West Indies steamrolled their opponents in the 1979 World Cup and played with the same XI throughout. But no matter how much talent a team have, the need to labour on will be a constant. As Greenidge wrote in The Man in the Middle, “The celebrations were every bit as hectic as when we had first won the Prudential World Cup four years before and, although we had been red-hot favourites, we had been forced to work hard to justify the bookies’ odds.”

The 1983 edition was a bitter pill to swallow for WI, losing to India twice, the first one in Manchester being their first-ever loss in a World Cup game.

In 1987, they missed out on the services of premier fast bowler Malcolm Marshall who chose to rest his tired body. Richards’ men, who lost close games to England (twice) and Pakistan, didn’t make the semi-finals.

In 1992, the men from the Caribbean didn’t have the best of build ups to the tournament. Under Richie Richardson, they were not great in the World Series Cup triangular featuring hosts Australia and India. 

But they opened their World Cup with a fine win over eventual champions Pakistan at Melbourne. They couldn’t quite repeat the MCG brilliance against England, South Africa, New Zealand and Australia.

In 1996, WI were stunned by minnows Kenya at Pune. They picked themselves up and managed to beat Australia at Jaipur and South Africa in the quarter-finals at Karachi, where Brian Lara scored 111 which was followed by a shocking batting performance by Hansie Cronje’s team, who were 186-3 at one stage, chasing 265 for victory. WI reached the semi-finals against Australia and were driving away to victory before giving it away. Wisden of 1997 said, “West Indies pulled off an extraordinary defeat, losing eight wickets in the final 50 minutes.”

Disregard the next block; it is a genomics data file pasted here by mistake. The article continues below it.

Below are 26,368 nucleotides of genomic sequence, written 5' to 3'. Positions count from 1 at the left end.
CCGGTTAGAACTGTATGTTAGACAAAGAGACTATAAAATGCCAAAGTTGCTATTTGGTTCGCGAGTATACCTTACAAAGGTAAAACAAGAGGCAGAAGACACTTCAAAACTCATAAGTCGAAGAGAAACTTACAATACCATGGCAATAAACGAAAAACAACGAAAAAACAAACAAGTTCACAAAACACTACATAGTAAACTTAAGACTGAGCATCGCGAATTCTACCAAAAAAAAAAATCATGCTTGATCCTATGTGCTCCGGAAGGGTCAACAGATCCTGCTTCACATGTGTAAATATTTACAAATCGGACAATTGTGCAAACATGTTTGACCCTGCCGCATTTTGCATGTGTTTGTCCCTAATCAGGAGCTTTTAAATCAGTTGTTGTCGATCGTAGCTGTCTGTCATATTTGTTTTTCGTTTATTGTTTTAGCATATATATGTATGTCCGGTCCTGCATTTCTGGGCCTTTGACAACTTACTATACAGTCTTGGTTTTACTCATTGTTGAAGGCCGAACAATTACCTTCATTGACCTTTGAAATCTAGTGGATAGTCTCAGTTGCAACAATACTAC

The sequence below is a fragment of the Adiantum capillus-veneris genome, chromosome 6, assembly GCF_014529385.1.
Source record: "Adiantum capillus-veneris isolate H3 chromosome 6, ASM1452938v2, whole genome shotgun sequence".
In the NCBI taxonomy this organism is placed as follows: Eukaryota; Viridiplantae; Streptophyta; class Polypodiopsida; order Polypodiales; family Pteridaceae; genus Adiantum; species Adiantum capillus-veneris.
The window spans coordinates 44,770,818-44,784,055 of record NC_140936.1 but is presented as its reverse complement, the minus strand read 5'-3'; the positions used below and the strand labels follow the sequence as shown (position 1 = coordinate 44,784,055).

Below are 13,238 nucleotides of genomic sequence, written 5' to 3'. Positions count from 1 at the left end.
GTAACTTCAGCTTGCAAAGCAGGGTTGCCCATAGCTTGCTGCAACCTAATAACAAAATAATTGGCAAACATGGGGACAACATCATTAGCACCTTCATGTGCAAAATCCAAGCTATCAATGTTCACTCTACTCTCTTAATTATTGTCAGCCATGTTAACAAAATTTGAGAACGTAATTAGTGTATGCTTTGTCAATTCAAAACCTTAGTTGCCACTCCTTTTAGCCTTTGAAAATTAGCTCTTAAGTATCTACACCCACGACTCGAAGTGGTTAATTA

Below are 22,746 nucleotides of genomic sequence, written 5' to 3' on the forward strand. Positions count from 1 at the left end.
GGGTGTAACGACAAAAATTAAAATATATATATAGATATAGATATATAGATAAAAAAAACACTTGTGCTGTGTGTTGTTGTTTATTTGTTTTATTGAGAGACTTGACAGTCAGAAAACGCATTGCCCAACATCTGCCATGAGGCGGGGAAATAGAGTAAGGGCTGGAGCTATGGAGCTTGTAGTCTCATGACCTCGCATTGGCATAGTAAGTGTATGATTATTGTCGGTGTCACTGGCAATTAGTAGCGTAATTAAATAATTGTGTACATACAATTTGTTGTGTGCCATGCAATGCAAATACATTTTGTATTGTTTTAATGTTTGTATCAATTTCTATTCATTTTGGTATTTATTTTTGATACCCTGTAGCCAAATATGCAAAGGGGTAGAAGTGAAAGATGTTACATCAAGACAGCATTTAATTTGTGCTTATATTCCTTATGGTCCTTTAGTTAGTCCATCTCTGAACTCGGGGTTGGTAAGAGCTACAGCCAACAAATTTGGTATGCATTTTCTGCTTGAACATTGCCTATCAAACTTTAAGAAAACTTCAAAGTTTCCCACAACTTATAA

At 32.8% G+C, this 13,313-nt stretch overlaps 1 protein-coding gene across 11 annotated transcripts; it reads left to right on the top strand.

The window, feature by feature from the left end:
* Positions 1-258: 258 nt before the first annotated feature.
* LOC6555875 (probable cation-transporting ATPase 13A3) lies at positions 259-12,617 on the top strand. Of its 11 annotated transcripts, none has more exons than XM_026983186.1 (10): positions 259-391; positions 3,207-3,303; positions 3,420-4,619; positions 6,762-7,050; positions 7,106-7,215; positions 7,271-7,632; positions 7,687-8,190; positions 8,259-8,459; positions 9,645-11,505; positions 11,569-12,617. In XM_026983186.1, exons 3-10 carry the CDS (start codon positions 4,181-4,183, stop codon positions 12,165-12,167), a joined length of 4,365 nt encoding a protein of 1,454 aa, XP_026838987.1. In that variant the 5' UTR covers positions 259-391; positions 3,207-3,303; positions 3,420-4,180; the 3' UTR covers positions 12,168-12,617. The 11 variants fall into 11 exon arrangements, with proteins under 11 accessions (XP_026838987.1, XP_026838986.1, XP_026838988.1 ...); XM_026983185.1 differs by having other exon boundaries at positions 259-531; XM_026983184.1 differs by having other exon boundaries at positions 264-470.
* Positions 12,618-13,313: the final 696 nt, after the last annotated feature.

Roberts watched that from his coach’s seat at the PCA Stadium in Mohali. I don’t remember him uttering a word to the media from the time his team landed in Mumbai for that World Cup. He was more speechless after the Mohali show!

In 2003, I watched Lara smash a brilliant hundred in the World Cup opener at Newlands, Cape Town and thought WI would go the distance in the remainder of the tournament. It wasn’t to be. Same was the case in the World Cups of 2007 at home, 2011 in India and Bangladesh, 2015 in Australia and NZ and 2019 in England. Indeed, WI have disappointed their fans the world over.

In India, players like Chris Gayle, Kieron Pollard, Dwayne Bravo, Andre Russell and Sunil Narine have been hailed for their T20 exploits, but none of them have experienced ODI World Cup triumphs or highs. Viewing that in perspective is as hard to comprehend as WI not being seen in this World Cup.

mid-day’s group sports editor Clayton Murzello is a purist with an open stance.
He tweets @ClaytonMurzello. Send your feedback to
The views expressed in this column are the individual’s and don’t represent those of the paper.